Hey, I still play with Legos too! Religious?

I went to very religious schools for elementary, because Orthodox Jewish schools were willing to give us free tuition as charity cases (refugees, plus all four of my grandparents were concentration camp survivors). My mother was alarmed that I was being, as she saw it, indoctrinated, so she told me the school was lying to me. This created conflicts with teachers, who I would often confront on this point, demanding proofs of the existence of God, and also with other kids, who couldn’t come to my house because we weren’t kosher.

As a little kid, what did you want to be when you grew up?

There was a long stretch (maybe ages 10-13) where I wanted to be a butler. This is because, once we became American citizens (when I was 10) we could go back to Hungary, and I spent my summers there up through college, but I didn’t read in Hungarian and as far as English language books Woodhouse’s Jeeves and Wooster series was, for some reason, what was most readily available, so I read all (yes, all) of those. The books gave me the impression that butlers were the people who really controlled the turn of events in human history, so that’s what I wanted to be.

As a teenager, get into any trouble?

Not really. I was a pyromaniac but I was good at controlling the fires I started. Towards the end of High School I developed the practice of asking boys out on dates, and this “aggression” on my part made them afraid of me and somewhat protected me in that arena. I went to my senior prom without a date—I was the only one in my HS who went solo—and over the course of the evening acquired someone else’s date.

I set our kitchen table on fire! How were you most similar from the rest of your family? Dissimilar?

I have always felt very normal but been experienced by others as somewhat abnormal. I was close to my sister, we played games (cards, dice, etc.) and also imaginary games, e.g. one in which I pretended to be a girl named “Robin” when she turned over a certain coin. I enjoyed educating my sister, and tried to teach her to do many things I could not myself do (e.g. in gymnastics). Sometimes onlookers would correct me, and tell her not to listen to me as my suggestions were dangerous. I remember this happening at a swimming pool, when I was “teaching” her how to do complicated dives. Later, I tried to teach her German by speaking to her only in German. She was very annoyed at me at the time, but she is now a German professor, so draw your own conclusions.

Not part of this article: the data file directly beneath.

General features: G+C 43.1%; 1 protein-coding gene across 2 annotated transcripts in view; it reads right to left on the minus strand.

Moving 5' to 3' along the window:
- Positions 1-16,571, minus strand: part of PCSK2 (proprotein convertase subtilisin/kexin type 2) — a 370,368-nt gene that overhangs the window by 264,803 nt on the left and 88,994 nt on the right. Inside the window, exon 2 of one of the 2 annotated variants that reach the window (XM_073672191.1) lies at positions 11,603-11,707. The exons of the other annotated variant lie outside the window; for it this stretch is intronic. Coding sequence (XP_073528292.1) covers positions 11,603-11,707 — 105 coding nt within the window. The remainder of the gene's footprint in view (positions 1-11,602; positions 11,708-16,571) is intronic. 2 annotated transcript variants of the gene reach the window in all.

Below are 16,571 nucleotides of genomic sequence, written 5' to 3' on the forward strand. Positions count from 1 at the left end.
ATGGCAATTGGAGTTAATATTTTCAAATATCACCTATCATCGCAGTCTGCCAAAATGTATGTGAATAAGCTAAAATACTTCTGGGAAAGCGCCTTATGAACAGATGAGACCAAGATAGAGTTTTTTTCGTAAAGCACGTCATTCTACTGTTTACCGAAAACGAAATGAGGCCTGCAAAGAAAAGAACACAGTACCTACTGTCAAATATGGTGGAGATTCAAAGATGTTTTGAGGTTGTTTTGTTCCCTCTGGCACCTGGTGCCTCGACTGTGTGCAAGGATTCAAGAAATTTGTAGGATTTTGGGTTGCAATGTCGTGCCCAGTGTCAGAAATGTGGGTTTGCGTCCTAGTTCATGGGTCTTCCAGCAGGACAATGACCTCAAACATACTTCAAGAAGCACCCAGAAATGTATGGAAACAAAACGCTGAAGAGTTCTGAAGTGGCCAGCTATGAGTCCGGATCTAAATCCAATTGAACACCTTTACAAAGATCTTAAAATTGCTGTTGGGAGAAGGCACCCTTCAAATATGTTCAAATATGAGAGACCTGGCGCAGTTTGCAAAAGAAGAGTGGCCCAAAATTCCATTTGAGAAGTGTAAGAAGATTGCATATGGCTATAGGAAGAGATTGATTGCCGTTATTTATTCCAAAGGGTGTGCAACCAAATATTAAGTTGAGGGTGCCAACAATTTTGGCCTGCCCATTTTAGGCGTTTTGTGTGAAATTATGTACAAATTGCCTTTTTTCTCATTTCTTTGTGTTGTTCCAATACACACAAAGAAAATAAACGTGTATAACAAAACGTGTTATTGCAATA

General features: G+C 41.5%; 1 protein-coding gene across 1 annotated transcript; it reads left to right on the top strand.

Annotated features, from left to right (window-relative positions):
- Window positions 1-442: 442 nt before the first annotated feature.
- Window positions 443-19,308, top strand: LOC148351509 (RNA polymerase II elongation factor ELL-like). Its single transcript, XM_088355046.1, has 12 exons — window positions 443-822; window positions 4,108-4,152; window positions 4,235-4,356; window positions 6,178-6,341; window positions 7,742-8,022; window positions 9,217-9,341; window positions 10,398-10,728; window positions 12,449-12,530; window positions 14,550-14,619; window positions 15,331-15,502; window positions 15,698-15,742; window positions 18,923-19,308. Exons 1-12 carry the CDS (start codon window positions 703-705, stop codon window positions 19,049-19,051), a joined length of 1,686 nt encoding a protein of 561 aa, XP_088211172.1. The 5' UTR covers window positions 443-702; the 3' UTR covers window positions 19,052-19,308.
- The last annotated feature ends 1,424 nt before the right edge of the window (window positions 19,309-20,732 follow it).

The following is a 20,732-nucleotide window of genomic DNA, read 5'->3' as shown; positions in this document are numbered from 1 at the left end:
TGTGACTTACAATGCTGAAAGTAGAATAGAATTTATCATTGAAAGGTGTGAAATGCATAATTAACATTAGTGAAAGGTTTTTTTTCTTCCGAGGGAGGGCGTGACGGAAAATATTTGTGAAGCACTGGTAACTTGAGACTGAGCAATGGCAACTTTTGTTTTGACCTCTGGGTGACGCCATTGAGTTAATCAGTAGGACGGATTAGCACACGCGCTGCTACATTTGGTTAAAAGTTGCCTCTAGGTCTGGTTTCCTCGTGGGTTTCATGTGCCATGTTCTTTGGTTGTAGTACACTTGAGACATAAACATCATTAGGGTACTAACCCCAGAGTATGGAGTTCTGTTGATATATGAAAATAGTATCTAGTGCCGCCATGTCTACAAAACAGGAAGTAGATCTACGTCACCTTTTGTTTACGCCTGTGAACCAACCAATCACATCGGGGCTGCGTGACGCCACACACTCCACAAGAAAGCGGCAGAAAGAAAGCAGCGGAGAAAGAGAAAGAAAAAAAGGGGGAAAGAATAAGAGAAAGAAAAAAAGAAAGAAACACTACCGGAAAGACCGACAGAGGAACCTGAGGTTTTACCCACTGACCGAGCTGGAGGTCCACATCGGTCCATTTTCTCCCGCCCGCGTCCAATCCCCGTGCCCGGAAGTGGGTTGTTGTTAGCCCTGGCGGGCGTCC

Throughout our childhood, she had friends and I did not, so I often tagged along with her, in fact my parents used to require her to take me along on play dates. But I was not sad or lonely to be alone, either. When I was 13 my other sister was born, and I obsessed over taking care of her. I found, to my surprise, that I could really commune with a baby/toddler.

What does your sister do now?

She is a special education lawyer (working to make sure students with disabilities get proper forms of educational access) in Poughkeepsie, NY. I also have a (much younger) brother, he is getting a PhD in Chemistry.

Did you read a lot? What kinds of books were you interested in?